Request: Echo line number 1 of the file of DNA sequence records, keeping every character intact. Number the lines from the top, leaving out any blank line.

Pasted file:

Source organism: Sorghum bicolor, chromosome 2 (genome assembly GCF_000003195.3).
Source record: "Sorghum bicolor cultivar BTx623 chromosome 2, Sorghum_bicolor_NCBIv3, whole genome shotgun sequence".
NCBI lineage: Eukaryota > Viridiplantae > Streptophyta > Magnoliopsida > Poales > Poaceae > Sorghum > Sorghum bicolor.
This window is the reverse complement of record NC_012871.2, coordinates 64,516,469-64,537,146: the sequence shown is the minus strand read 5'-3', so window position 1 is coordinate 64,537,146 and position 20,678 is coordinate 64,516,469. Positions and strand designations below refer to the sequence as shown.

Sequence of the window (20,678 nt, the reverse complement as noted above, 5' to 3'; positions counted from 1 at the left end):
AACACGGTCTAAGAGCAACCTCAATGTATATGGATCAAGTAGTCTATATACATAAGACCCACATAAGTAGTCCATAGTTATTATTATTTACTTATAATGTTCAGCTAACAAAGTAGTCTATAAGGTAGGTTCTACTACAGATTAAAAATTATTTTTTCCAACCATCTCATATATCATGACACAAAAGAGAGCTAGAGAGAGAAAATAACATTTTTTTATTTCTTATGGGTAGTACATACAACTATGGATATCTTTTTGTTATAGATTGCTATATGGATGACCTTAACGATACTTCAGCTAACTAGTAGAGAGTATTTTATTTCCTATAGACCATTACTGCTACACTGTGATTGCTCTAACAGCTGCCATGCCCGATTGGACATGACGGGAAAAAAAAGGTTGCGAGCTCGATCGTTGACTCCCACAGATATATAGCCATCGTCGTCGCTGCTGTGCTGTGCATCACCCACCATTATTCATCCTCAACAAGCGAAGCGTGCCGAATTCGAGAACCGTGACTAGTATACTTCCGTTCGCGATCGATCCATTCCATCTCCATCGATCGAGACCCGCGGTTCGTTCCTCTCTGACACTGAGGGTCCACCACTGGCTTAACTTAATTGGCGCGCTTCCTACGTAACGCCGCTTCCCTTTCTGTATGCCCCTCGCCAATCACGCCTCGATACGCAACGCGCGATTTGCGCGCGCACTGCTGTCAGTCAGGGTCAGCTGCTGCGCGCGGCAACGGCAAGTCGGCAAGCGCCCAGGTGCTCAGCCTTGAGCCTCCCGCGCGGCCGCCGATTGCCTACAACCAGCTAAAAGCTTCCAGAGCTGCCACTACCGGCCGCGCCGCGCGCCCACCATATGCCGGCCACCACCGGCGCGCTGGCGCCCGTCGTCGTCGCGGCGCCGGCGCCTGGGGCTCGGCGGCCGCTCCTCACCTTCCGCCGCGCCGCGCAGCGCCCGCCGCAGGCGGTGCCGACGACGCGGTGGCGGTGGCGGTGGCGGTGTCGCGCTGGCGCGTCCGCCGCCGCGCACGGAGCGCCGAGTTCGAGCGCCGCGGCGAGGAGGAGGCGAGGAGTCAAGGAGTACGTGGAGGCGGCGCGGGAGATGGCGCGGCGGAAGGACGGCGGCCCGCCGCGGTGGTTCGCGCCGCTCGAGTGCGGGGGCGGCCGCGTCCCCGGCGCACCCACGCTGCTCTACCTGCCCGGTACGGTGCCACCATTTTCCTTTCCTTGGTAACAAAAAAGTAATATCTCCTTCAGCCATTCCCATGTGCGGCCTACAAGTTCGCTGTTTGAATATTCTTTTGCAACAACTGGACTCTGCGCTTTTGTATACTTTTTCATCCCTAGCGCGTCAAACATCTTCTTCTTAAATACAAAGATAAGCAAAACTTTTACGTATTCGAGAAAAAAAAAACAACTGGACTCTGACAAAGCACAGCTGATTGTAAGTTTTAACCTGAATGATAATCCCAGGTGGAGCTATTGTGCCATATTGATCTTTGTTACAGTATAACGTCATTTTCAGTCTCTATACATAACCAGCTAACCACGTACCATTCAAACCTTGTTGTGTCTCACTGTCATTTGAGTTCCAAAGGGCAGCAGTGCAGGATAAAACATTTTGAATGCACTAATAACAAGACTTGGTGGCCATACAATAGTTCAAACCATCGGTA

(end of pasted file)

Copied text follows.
Source organism: Sorghum bicolor, chromosome 2 (genome assembly GCF_000003195.3).